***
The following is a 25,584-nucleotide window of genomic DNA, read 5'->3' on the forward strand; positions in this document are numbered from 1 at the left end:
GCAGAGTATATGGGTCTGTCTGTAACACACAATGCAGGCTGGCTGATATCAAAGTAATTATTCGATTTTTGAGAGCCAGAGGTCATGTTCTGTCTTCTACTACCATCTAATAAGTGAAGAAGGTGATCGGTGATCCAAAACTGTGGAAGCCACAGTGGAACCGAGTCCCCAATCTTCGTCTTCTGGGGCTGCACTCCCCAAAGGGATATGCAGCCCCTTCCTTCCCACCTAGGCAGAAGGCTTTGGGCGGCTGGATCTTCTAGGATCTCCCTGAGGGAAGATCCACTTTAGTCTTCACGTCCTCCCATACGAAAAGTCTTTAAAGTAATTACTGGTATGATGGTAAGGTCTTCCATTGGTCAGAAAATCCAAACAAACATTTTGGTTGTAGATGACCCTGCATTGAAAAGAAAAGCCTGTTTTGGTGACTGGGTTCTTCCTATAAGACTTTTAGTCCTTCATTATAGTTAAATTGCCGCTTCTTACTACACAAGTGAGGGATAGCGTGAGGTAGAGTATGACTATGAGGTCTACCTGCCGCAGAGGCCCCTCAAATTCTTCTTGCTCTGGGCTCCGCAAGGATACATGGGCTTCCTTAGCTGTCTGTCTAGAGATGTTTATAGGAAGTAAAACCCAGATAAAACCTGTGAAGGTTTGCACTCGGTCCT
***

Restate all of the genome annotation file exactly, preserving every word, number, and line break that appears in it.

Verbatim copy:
The following is a 25,584-nucleotide window of genomic DNA, read 5'->3' on the forward strand; positions in this document are numbered from 1 at the left end:
GCAGAGTATATGGGTCTGTCTGTAACACACAATGCAGGCTGGCTGATATCAAAGTAATTATTCGATTTTTGAGAGCCAGAGGTCATGTTCTGTCTTCTACTACCATCTAATAAGTGAAGAAGGTGATCGGTGATCCAAAACTGTGGAAGCCACAGTGGAACCGAGTCCCCAATCTTCGTCTTCTGGGGCTGCACTCCCCAAAGGGATATGCAGCCCCTTCCTTCCCACCTAGGCAGAAGGCTTTGGGCGGCTGGATCTTCTAGGATCTCCCTGAGGGAAGATCCACTTTAGTCTTCACGTCCTCCCATACGAAAAGTCTTTAAAGTAATTACTGGTATGATGGTAAGGTCTTCCATTGGTCAGAAAATCCAAACAAACATTTTGGTTGTAGATGACCCTGCATTGAAAAGAAAAGCCTGTTTTGGTGACTGGGTTCTTCCTATAAGACTTTTAGTCCTTCATTATAGTTAAATTGCCGCTTCTTACTACACAAGTGAGGGATAGCGTGAGGTAGAGTATGACTATGAGGTCTACCTGCCGCAGAGGCCCCTCAAATTCTTCTTGCTCTGGGCTCCGCAAGGATACATGGGCTTCCTTAGCTGTCTGTCTAGAGATGTTTATAGGAAGTAAAACCCAGATAAAACCTGTGAAGGTTTGCACTCGGTCCT